Republicans' silence over Trump's attacks on McCain is truly shamefulThe mealy-mouthed responses of the late senator’s former colleagues demonstrates the extent to which Trump has recast the party in his own imageJohn McCain was brutalized in captivity in Vietnam for his sense of duty and honor. Photograph: ABC Photo Archives/Getty ImagesIn death as he was in life, John S McCain is an American patriot and hero, regardless of what Donald Trump may think or say. As the Vietnam war raged, McCain was held for five years as a prisoner of war at the so-called Hanoi Hilton. Rather than trade on his family’s connections – his father and grandfather served as navy admirals – the young McCain elected to stay with his fellow prisoners, and was brutalized for his sense of duty and honor.While Trump’s nonstop effort to mar the late senator’s memory should surprise no one, the response of McCain’s Republican Senate colleagues to Trump’s posthumous onslaught is both telling and disgraceful. The barons of the Senate live in fear of the president and his base. When Trump told Iowans in early 2016 that he could stand on New York’s Fifth Avenue “and shoot somebody” and still not lose voters, he knew of what he spoke.Senator Lindsey Graham, McCain’s “best friend” and a naval reserve officer, is the most obvious case in point. Graham would only offer up tweeted mush in defense of his one-time “Amigo”: “As to @SenJohnMcCain and his devotion to his country: He stepped forward to risk his life for his country, served honorably under difficult circumstances, and was one of the most consequential senators in the history of the body.” We are comforted.Sign up to receive the latest US opinion pieces every weekdayLater, Graham told reporters, “I think the president’s comments about Senator McCain hurt him more than they hurt the legacy of Senator McCain. I’m going to try to continue to help the president.” We know you are.Graham continued, “My job is to represent the people of South Carolina. They want me to work with the president where I can. I’ve gotten to know the president. We have a good working relationship. I like him.” In other words, Graham is scared silly of Palmetto State Republicans.And yet politically, who can blame Graham for going full weasel?The polls tell the story, namely that embrace of Trump is a surefire way to defuse a prospective GOP primary. To illustrate, in 2017 Graham had one of the highest disapproval ratings in his home state of any senator, 40%. By January 2019, Graham’s disapproval numbers had dropped to 32%.Playing Trump’s hatchet man at the Kavanaugh confirmation clearly paid off for Graham, and with McCain lying soundly in the grave, their friendship could lie there too. Said differently, if Graham could stand idly by as Trump trashed McCain, it was a green light for others to do the same.> McSally offered up the same anodyne gruel as McConnell, heaping praise upon the late senator, without mentioning Trump’s conductTake Mitch McConnell, the Senate majority leader. McConnell gushed: “It was a blessing to serve alongside a rare patriot and genuine American hero in the Senate.” On the other hand, not a word about the president’s posthumous offensive.Ditto the Arizona senator Martha McSally, who filled the vacant Senate seat left by McCain. McSally offered up the same anodyne gruel as McConnell, heaping praise upon the late senator, without mentioning Trump’s conduct: “John McCain is an American hero and I am thankful for his life of service and legacy to our country and Arizona.” For the record, the names Graham, McConnell and McSally will each appear on the November 2020 ballot.By contrast, two senators who won’t be running for re-election are Georgia’s Johnny Isakson and Utah’s Mitt Romney. Isakson faces the voters in 2022, Romney is newly elected, and their distance from the ballot box showed.Isakson called Trump out by name: “The McCain family deserves better, I don’t care if he’s president of United States, owns all the real estate in New York, or is building the greatest immigration system in the world.” For good measure, Isakson later labeled Trump’s comments “deplorable”.As for Romney, he posited this rhetorical question: “I can’t understand why the president would, once again, disparage a man as exemplary as my friend John McCain: heroic, courageous, patriotic, honorable, self-effacing, self-sacrificing, empathetic, and driven by duty to family, country, and God.” No other Senate Republicans have come close to seconding Isakson or Romney.As for decorum, it didn’t make a difference in 2016, and don’t expect it to make a difference now. The bottom line is that Trump has recast the Republican party in his own image. He embodies and channels the party’s core – not McConnell in his banker’s shirts. As Trump sees it, and the Senate GOP tacitly acknowledges, without the president the GOP would probably be lost.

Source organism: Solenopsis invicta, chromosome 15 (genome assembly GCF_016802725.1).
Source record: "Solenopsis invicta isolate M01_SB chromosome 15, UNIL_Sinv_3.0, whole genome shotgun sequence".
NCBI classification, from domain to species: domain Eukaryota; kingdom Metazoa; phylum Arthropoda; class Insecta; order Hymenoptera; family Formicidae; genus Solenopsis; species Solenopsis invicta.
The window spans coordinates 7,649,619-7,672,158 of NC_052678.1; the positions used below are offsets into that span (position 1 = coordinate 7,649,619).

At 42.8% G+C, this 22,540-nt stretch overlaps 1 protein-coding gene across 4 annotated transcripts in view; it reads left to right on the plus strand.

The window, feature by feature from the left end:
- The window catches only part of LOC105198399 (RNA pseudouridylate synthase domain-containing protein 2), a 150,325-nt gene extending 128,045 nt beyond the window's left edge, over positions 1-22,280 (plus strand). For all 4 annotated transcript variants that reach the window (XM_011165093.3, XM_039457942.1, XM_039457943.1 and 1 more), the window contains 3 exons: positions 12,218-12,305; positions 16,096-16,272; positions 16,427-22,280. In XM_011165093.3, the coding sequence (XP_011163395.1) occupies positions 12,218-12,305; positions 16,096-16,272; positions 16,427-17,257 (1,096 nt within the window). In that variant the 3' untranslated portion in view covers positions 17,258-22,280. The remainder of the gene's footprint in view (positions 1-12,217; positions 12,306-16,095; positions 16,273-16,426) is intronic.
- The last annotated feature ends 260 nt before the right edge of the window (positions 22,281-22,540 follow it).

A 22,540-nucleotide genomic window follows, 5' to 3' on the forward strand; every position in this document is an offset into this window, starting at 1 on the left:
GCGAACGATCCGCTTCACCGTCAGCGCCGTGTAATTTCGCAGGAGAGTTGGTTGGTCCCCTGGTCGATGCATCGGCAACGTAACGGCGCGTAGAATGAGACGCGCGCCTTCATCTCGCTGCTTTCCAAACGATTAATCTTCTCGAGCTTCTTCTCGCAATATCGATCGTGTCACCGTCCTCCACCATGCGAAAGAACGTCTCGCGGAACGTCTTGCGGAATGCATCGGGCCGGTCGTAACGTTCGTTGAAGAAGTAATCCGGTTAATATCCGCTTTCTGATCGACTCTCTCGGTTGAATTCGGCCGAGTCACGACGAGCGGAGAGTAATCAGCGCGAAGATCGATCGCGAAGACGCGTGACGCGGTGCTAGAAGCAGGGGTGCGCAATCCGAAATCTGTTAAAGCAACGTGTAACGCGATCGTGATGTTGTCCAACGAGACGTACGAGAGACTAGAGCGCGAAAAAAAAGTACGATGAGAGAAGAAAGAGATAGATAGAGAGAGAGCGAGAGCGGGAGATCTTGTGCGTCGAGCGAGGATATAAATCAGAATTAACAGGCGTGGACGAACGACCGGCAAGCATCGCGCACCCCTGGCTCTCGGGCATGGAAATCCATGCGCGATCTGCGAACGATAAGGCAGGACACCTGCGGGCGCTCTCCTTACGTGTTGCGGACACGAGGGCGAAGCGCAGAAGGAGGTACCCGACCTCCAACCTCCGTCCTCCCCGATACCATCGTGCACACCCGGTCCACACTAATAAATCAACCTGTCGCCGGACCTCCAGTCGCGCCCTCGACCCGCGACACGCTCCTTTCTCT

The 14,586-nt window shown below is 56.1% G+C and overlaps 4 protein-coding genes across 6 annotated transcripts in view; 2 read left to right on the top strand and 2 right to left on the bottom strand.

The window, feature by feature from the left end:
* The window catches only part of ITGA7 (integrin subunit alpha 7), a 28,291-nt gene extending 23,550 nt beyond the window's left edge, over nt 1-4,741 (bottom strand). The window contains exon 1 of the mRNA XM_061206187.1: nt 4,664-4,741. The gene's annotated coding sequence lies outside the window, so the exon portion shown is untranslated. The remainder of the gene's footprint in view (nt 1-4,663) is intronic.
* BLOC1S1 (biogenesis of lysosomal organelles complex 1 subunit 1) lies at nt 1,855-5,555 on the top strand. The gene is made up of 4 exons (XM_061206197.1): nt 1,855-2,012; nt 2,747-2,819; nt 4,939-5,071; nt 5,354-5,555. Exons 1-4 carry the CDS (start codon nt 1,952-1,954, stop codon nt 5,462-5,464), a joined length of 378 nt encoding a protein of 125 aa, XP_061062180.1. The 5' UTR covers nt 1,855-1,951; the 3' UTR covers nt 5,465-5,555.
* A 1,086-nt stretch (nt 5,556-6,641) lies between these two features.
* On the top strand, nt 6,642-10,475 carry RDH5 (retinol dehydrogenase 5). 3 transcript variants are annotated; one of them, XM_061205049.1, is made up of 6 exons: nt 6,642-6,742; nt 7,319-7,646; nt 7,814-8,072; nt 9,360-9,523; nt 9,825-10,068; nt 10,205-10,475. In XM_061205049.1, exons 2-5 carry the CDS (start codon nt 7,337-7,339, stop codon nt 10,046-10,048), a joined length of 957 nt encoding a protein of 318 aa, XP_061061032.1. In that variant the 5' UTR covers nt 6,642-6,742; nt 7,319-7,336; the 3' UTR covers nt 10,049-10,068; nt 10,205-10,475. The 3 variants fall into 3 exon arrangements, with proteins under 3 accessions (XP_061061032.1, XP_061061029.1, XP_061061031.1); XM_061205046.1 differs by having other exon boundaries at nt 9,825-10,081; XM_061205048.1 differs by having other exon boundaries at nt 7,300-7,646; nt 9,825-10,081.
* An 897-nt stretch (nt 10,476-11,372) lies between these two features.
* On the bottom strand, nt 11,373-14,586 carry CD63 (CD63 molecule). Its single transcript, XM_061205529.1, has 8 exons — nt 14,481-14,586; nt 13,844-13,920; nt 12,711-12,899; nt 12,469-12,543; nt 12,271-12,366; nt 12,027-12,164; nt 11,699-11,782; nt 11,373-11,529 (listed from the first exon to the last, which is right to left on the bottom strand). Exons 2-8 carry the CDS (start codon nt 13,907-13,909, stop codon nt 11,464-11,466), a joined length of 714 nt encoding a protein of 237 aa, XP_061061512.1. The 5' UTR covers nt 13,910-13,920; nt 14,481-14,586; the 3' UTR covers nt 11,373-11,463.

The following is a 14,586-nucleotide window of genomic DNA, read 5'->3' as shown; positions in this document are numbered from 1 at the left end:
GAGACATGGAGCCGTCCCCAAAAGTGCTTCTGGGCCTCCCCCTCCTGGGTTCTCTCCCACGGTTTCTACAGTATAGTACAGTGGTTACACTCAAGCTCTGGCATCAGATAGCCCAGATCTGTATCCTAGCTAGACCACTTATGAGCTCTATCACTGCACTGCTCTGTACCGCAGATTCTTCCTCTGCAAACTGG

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Indonesia's Garuda says to cancel 49-jet Boeing 737 deal after crashes
Indonesia's national carrier Garuda has told Boeing it will cancel a multi-billion-dollar order for 49 Boeing 737 Max 8 jets after two fatal crashes involving the plane, in what is thought to be the first formal cancellation for the model. "We have se...
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Indonesia's Garuda says to cancel 49-jet Boeing 737 deal after crashes
Indonesia's national carrier Garuda has told Boeing it will cancel a multi-billion-dollar order for 49 Boeing 737 Max 8 jets after two fatal crashes involving the plane, in what is thought to be the first formal cancellation for the model. "We have se...
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Bringing the Sting: The U.S. Navy Is Getting New F/A-18E/F Super Hornets
The Super Hornets would be the first new-build examples of the Block III variant of the F/A-18E/F. The Block III flies farther and carries more weapons than an older F/A-18E/F can do and also is stealthier than earlier Super Hornet models are.